800,000 Displaced in Ukraine as Donors Increase Aid

Dopomoga Dnipra assists IDP families at its center in Dnipropetrovsk
Maria (full name withheld) and her young daughter were forced to leave their home in Horlivka. Despite the difficulty of displacement, Maria was impressed with the reception in Dnipropetrovsk and now volunteers at the center.
Roman Woronowycz, USAID
Government and civil society strengthen response to growing crisis
“As volunteers, we want to serve not only as a driving force in displacement crisis response in collaboration with donors, but also as a key adviser to the state to help it better manage the IDP crisis and deliver services.”

Feb. 2015As Ukrainians continue to flee the conflict zone in the eastern region of the country, internally displaced persons (IDPs) are receiving critical assistance as NGOs and government ramp up efforts to meet their increasing needs.

USAID’s Office of Transition Initiatives (OTI) is supporting government and volunteer-led initiatives that address the mounting crisis. USAID began working in eastern Ukraine in July 2014 and quickly prioritized Dnipropetrovsk oblast due to its proximity to the clashes between Ukrainian forces and Russian-supported separatists and the rapidly growing number of IDPs.

Since the early days of the conflict in summer 2014, volunteer-led NGO Dopomoga Dnipra has provided shelter, food and other assistance to vulnerable IDP families at its center in Dnipropetrovsk. By September 2014, the center found it increasingly difficult to meet the challenges faced by IDPs and the host communities. Operating in a run-down former dormitory for railway workers, the center was facing growing exhaustion among volunteers and rising tensions.

Approximately 100,000 of the conflict’s estimated 800,000 IDPs have settled in or passed through Dnipropetrovsk. IDPs arriving at the train and bus stations are directed to the center to register for government services and to receive support from the volunteers, including counseling and some medical services. The center also temporarily houses IDPs while volunteers locate longer-term accommodations across the oblast.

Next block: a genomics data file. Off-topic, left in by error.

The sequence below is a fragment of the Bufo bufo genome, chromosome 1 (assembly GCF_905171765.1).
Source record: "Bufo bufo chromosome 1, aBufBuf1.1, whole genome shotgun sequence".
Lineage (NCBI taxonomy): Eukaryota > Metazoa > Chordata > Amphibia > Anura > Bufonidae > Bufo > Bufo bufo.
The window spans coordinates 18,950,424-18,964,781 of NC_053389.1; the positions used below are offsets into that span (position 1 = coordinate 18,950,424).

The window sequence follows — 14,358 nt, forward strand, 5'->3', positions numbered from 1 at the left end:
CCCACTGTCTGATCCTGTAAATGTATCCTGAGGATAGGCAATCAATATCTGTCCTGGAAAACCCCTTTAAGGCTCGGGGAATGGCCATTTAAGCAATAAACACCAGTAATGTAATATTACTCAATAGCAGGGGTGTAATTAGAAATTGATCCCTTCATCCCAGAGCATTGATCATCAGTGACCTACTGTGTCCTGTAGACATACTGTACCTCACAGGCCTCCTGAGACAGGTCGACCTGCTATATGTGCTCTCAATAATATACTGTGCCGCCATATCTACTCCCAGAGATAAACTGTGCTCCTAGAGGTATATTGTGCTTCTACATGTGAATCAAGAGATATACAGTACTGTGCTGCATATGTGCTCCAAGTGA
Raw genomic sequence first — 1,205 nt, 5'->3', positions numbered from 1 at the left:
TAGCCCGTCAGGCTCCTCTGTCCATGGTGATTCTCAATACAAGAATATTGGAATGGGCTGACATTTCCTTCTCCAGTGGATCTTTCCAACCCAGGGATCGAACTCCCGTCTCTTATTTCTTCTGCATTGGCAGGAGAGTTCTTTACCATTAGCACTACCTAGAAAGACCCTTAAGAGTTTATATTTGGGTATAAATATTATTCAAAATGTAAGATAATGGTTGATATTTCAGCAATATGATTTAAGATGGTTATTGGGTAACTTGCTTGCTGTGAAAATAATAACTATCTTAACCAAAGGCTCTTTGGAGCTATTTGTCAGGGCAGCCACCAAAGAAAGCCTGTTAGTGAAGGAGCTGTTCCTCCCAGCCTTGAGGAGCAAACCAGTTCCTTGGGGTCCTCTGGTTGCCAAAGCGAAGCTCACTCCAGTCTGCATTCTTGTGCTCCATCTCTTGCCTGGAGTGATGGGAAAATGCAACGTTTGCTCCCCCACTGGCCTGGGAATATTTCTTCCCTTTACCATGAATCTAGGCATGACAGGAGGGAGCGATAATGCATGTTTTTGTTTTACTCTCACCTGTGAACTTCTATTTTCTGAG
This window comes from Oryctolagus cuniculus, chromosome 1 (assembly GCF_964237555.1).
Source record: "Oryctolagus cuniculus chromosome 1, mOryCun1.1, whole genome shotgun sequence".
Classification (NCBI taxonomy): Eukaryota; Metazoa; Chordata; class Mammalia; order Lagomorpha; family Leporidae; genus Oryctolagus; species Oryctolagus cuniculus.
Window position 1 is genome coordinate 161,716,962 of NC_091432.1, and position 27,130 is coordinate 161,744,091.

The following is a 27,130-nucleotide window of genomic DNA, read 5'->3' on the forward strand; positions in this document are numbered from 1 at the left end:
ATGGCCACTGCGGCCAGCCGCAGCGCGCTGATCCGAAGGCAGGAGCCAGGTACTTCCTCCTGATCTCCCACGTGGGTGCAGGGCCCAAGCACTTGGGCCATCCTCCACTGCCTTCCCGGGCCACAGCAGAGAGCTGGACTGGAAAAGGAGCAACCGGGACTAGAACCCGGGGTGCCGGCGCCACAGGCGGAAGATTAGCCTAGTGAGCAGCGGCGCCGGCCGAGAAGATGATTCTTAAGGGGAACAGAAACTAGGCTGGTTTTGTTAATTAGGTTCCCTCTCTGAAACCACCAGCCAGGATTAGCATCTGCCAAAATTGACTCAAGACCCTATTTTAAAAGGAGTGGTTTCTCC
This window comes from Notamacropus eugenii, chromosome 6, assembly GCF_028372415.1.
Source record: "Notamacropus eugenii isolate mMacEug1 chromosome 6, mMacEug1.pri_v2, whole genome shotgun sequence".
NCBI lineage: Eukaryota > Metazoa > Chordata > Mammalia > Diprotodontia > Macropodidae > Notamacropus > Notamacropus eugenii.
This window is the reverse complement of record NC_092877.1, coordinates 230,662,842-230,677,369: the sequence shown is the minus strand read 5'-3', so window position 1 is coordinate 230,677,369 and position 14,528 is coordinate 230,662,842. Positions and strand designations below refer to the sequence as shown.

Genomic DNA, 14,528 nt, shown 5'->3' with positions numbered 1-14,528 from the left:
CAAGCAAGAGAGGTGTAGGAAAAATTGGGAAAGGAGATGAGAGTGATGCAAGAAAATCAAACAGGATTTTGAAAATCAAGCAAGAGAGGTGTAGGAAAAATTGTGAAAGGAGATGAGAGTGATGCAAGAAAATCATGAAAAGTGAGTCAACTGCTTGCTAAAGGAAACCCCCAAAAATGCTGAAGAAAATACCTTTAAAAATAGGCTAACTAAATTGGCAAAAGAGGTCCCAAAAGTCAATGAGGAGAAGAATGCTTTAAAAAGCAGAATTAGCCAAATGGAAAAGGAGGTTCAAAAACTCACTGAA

In an effort to reinforce and sustain volunteer efforts, in September, USAID furnished and equipped two floors of the six-floor center and upgraded its electrical capacity to house 200 additional IDPs, for a total of 400 through the winter.

On the day the equipment was delivered, USAID supported a roundtable for over 30 officials from local and regional government and civil society to discuss and improve coordination in the displacement crisis. 

“As volunteers, we want to serve not only as a driving force in displacement crisis response in collaboration with donors, but also as a key adviser to the state to help it better manage the IDP crisis and deliver services,” said Vladislav Makarov, director of Dopomoga Dnipra.

The roundtable, the first of its kind in the region since the crisis began, generated additional collaboration between local NGOs and government. As a result, a regional IDP Response Roadmap was jointly developed, making additional government services and support available to IDPs.

The public event raised Dopomoga Dnipra’s profile and led the regional government to name the Dnipropetrovsk center the region’s “One Stop Shop” for IDPs. The center subsequently attracted more than $1.8 million from other international donors to expand its services.

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